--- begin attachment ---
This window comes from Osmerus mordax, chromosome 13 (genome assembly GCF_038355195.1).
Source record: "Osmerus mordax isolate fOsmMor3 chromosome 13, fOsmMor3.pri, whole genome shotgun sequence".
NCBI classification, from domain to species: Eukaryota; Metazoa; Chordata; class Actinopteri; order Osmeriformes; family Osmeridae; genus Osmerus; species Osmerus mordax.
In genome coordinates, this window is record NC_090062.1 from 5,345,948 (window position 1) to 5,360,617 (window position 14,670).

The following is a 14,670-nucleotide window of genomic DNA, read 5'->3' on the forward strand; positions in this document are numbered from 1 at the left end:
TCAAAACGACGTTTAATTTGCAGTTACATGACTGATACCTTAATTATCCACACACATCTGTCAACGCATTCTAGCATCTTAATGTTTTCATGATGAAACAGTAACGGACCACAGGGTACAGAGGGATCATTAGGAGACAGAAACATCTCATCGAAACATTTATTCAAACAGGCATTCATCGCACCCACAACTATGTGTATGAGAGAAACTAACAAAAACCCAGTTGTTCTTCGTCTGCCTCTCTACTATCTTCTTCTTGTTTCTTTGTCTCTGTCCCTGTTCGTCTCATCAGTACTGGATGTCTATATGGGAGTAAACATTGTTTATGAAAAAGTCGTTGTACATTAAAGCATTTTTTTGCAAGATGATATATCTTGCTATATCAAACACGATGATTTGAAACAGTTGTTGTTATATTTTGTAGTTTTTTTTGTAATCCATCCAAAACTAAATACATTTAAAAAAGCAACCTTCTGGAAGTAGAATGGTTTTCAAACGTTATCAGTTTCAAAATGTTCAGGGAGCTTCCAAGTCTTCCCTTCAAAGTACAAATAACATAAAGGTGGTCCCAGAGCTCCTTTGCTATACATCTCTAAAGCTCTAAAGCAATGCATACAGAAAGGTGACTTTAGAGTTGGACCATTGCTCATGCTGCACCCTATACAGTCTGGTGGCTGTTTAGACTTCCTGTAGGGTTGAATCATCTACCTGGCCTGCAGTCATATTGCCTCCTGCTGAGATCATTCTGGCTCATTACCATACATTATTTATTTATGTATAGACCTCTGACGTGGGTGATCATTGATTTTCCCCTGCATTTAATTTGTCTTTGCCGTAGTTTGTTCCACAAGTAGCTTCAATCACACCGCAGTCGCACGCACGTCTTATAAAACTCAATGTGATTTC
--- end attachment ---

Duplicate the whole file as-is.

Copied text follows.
This window comes from Osmerus mordax, chromosome 13 (genome assembly GCF_038355195.1).
Source record: "Osmerus mordax isolate fOsmMor3 chromosome 13, fOsmMor3.pri, whole genome shotgun sequence".
NCBI classification, from domain to species: Eukaryota; Metazoa; Chordata; class Actinopteri; order Osmeriformes; family Osmeridae; genus Osmerus; species Osmerus mordax.
In genome coordinates, this window is record NC_090062.1 from 5,345,948 (window position 1) to 5,360,617 (window position 14,670).

The following is a 14,670-nucleotide window of genomic DNA, read 5'->3' on the forward strand; positions in this document are numbered from 1 at the left end:
TCAAAACGACGTTTAATTTGCAGTTACATGACTGATACCTTAATTATCCACACACATCTGTCAACGCATTCTAGCATCTTAATGTTTTCATGATGAAACAGTAACGGACCACAGGGTACAGAGGGATCATTAGGAGACAGAAACATCTCATCGAAACATTTATTCAAACAGGCATTCATCGCACCCACAACTATGTGTATGAGAGAAACTAACAAAAACCCAGTTGTTCTTCGTCTGCCTCTCTACTATCTTCTTCTTGTTTCTTTGTCTCTGTCCCTGTTCGTCTCATCAGTACTGGATGTCTATATGGGAGTAAACATTGTTTATGAAAAAGTCGTTGTACATTAAAGCATTTTTTTGCAAGATGATATATCTTGCTATATCAAACACGATGATTTGAAACAGTTGTTGTTATATTTTGTAGTTTTTTTTGTAATCCATCCAAAACTAAATACATTTAAAAAAGCAACCTTCTGGAAGTAGAATGGTTTTCAAACGTTATCAGTTTCAAAATGTTCAGGGAGCTTCCAAGTCTTCCCTTCAAAGTACAAATAACATAAAGGTGGTCCCAGAGCTCCTTTGCTATACATCTCTAAAGCTCTAAAGCAATGCATACAGAAAGGTGACTTTAGAGTTGGACCATTGCTCATGCTGCACCCTATACAGTCTGGTGGCTGTTTAGACTTCCTGTAGGGTTGAATCATCTACCTGGCCTGCAGTCATATTGCCTCCTGCTGAGATCATTCTGGCTCATTACCATACATTATTTATTTATGTATAGACCTCTGACGTGGGTGATCATTGATTTTCCCCTGCATTTAATTTGTCTTTGCCGTAGTTTGTTCCACAAGTAGCTTCAATCACACCGCAGTCGCACGCACGTCTTATAAAACTCAATGTGATTTC